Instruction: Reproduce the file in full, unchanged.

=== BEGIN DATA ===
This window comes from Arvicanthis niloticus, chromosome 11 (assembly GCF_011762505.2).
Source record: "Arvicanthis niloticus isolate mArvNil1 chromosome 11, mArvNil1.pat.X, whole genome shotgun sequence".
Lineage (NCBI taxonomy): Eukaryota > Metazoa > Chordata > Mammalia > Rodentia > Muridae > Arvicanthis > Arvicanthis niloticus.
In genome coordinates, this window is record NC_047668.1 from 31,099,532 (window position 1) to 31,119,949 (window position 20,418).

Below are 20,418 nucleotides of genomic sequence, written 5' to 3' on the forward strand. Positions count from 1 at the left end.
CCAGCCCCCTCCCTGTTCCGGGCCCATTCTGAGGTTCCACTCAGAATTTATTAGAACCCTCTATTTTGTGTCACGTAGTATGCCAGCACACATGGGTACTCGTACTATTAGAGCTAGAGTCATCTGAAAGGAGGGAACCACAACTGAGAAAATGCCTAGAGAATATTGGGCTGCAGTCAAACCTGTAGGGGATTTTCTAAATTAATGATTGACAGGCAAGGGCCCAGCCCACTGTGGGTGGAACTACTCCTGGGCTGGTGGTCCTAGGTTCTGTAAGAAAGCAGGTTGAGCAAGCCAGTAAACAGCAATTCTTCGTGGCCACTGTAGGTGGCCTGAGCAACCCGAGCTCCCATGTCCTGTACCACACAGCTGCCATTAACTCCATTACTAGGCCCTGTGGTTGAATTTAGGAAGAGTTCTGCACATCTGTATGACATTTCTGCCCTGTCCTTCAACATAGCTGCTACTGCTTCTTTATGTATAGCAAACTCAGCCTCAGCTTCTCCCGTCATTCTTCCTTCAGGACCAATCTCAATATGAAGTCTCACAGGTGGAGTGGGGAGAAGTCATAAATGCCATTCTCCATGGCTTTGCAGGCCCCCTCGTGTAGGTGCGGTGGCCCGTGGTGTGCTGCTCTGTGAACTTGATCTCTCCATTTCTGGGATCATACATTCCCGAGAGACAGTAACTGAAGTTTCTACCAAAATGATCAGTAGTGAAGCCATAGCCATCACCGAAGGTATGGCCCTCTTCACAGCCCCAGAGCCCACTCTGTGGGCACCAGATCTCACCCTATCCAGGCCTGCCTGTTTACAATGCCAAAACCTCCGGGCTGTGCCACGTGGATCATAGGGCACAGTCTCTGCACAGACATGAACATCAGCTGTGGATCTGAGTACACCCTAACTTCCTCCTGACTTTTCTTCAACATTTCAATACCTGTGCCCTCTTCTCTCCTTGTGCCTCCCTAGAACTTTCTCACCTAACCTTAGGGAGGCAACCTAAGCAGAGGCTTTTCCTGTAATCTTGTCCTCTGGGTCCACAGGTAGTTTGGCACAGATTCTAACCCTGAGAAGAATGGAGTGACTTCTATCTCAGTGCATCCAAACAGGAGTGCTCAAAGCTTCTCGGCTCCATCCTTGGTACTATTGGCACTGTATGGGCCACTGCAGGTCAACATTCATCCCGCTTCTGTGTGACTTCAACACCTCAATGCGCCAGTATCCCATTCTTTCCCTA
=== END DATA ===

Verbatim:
This window comes from Arvicanthis niloticus, chromosome 11 (assembly GCF_011762505.2).
Source record: "Arvicanthis niloticus isolate mArvNil1 chromosome 11, mArvNil1.pat.X, whole genome shotgun sequence".
Lineage (NCBI taxonomy): Eukaryota > Metazoa > Chordata > Mammalia > Rodentia > Muridae > Arvicanthis > Arvicanthis niloticus.
In genome coordinates, this window is record NC_047668.1 from 31,099,532 (window position 1) to 31,119,949 (window position 20,418).

Below are 20,418 nucleotides of genomic sequence, written 5' to 3' on the forward strand. Positions count from 1 at the left end.
CCAGCCCCCTCCCTGTTCCGGGCCCATTCTGAGGTTCCACTCAGAATTTATTAGAACCCTCTATTTTGTGTCACGTAGTATGCCAGCACACATGGGTACTCGTACTATTAGAGCTAGAGTCATCTGAAAGGAGGGAACCACAACTGAGAAAATGCCTAGAGAATATTGGGCTGCAGTCAAACCTGTAGGGGATTTTCTAAATTAATGATTGACAGGCAAGGGCCCAGCCCACTGTGGGTGGAACTACTCCTGGGCTGGTGGTCCTAGGTTCTGTAAGAAAGCAGGTTGAGCAAGCCAGTAAACAGCAATTCTTCGTGGCCACTGTAGGTGGCCTGAGCAACCCGAGCTCCCATGTCCTGTACCACACAGCTGCCATTAACTCCATTACTAGGCCCTGTGGTTGAATTTAGGAAGAGTTCTGCACATCTGTATGACATTTCTGCCCTGTCCTTCAACATAGCTGCTACTGCTTCTTTATGTATAGCAAACTCAGCCTCAGCTTCTCCCGTCATTCTTCCTTCAGGACCAATCTCAATATGAAGTCTCACAGGTGGAGTGGGGAGAAGTCATAAATGCCATTCTCCATGGCTTTGCAGGCCCCCTCGTGTAGGTGCGGTGGCCCGTGGTGTGCTGCTCTGTGAACTTGATCTCTCCATTTCTGGGATCATACATTCCCGAGAGACAGTAACTGAAGTTTCTACCAAAATGATCAGTAGTGAAGCCATAGCCATCACCGAAGGTATGGCCCTCTTCACAGCCCCAGAGCCCACTCTGTGGGCACCAGATCTCACCCTATCCAGGCCTGCCTGTTTACAATGCCAAAACCTCCGGGCTGTGCCACGTGGATCATAGGGCACAGTCTCTGCACAGACATGAACATCAGCTGTGGATCTGAGTACACCCTAACTTCCTCCTGACTTTTCTTCAACATTTCAATACCTGTGCCCTCTTCTCTCCTTGTGCCTCCCTAGAACTTTCTCACCTAACCTTAGGGAGGCAACCTAAGCAGAGGCTTTTCCTGTAATCTTGTCCTCTGGGTCCACAGGTAGTTTGGCACAGATTCTAACCCTGAGAAGAATGGAGTGACTTCTATCTCAGTGCATCCAAACAGGAGTGCTCAAAGCTTCTCGGCTCCATCCTTGGTACTATTGGCACTGTATGGGCCACTGCAGGTCAACATTCATCCCGCTTCTGTGTGACTTCAACACCTCAATGCGCCAGTATCCCATTCTTTCCCTA